- As of Jan. 31, 25 state legislatures had introduced 61 transportation funding measures this year, one of which had been approved and signed into law, according to the American Road & Transportation Builders Association.
- Nearly 30% of the proposed bills are for one-time funding. Bond issues for state department of transportation funding have become an increasing source of revenue for highway projects, as toll fees accounted for less of the funding pie since 2000, according to the BATIC Institute.
- The one approved bill was in Massachusetts, where a $16.5 billion bond will inject funding into infrastructure projects. Minnesota has proposed the highest number of bills so far this year at 19.
An influx of infrastructure bills is common after an election year, but for the first month of 2021, 61 pieces of legislation is a little lower than expected, said Carolyn Kramer, director of ARTBA’s Transportation Investment Advocacy Center. She said the difference could be attributed to states still wrestling with the economic impact of the pandemic. Additionally, states are awaiting federal action from Congress and President Joe Biden on new federal infrastructure funding.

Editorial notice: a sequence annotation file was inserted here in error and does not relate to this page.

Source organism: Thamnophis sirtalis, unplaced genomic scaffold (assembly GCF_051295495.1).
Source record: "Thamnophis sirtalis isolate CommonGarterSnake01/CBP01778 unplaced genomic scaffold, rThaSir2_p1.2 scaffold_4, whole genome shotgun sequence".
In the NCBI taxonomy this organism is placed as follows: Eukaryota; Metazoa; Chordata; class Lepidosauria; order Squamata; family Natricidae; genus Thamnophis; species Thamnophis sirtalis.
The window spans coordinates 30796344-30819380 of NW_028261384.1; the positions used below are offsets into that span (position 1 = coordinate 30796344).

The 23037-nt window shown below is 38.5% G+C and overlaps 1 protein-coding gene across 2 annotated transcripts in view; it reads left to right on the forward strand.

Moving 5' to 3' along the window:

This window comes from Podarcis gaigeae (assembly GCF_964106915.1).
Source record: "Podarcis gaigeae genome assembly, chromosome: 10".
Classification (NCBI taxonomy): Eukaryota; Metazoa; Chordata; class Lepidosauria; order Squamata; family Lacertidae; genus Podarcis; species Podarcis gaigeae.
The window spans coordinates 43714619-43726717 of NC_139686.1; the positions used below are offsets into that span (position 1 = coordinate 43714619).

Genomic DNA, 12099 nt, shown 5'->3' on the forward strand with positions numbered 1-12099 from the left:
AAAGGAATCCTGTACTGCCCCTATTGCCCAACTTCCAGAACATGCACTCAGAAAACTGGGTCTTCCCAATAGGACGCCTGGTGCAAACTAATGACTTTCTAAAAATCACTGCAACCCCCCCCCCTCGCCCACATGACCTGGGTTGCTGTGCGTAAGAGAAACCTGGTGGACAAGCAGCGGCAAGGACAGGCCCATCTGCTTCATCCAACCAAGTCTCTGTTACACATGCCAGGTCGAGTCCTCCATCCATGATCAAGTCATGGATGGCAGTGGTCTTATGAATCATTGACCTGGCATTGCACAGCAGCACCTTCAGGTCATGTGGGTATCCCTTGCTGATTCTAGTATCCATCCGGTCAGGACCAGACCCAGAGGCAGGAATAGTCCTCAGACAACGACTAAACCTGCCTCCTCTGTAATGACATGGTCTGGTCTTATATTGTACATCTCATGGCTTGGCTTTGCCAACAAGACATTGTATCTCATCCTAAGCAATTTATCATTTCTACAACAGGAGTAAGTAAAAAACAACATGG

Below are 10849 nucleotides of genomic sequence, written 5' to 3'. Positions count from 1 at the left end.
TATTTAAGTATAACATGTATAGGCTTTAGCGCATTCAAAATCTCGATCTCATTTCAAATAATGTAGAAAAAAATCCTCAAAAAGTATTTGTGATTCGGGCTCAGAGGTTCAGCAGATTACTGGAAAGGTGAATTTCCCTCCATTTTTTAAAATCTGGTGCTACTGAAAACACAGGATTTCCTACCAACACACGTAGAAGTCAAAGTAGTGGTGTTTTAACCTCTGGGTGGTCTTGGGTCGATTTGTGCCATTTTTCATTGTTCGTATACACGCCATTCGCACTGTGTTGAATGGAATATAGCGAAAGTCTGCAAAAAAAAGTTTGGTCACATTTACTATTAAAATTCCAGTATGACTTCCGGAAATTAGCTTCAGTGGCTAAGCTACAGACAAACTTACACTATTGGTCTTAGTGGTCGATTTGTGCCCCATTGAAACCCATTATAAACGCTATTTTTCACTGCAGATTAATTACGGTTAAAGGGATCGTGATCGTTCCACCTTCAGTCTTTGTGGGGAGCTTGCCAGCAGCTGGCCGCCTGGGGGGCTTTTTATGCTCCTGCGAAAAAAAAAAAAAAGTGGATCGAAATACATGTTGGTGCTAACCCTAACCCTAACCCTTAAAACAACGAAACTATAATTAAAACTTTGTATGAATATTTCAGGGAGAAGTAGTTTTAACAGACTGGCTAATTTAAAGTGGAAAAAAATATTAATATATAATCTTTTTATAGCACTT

Nevertheless, there has been an uptick in state legislative efforts in February, Kramer said, as state lawmakers work through their plans without assigning bills numbers or presenting them to chambers yet.
Even then, it’s impossible to know exactly how many bills will pass and how they will change before they do, she said.
The sole state bill passed in January, a $16.5 billion bond to fund transportation infrastructure in Massachusetts, will provide that state a much-needed injection of capital, Kramer said. It’s still important to note, however, that larger bills are more likely to be doled out over long periods and much will go to areas outside of infrastructure construction, such as highway safety and patrols. Most bills, Kramer said, include less funding — somewhere in the $100 million range — for specific transportation projects.
States with bills introduced in January include:
- 19 in Minnesota.
- 7 in Missouri.
- 3 in Connecticut, Virginia and Washington.
- 2 in Arizona, Nebraska, Utah and Wyoming.
- 1 in Arkansas, Hawaii, Indiana, Kentucky, Maryland, Massachusetts, Montana, New Mexico, New York, North Dakota, Oklahoma, Oregon, South Dakota, South Carolina, Texas and Vermont.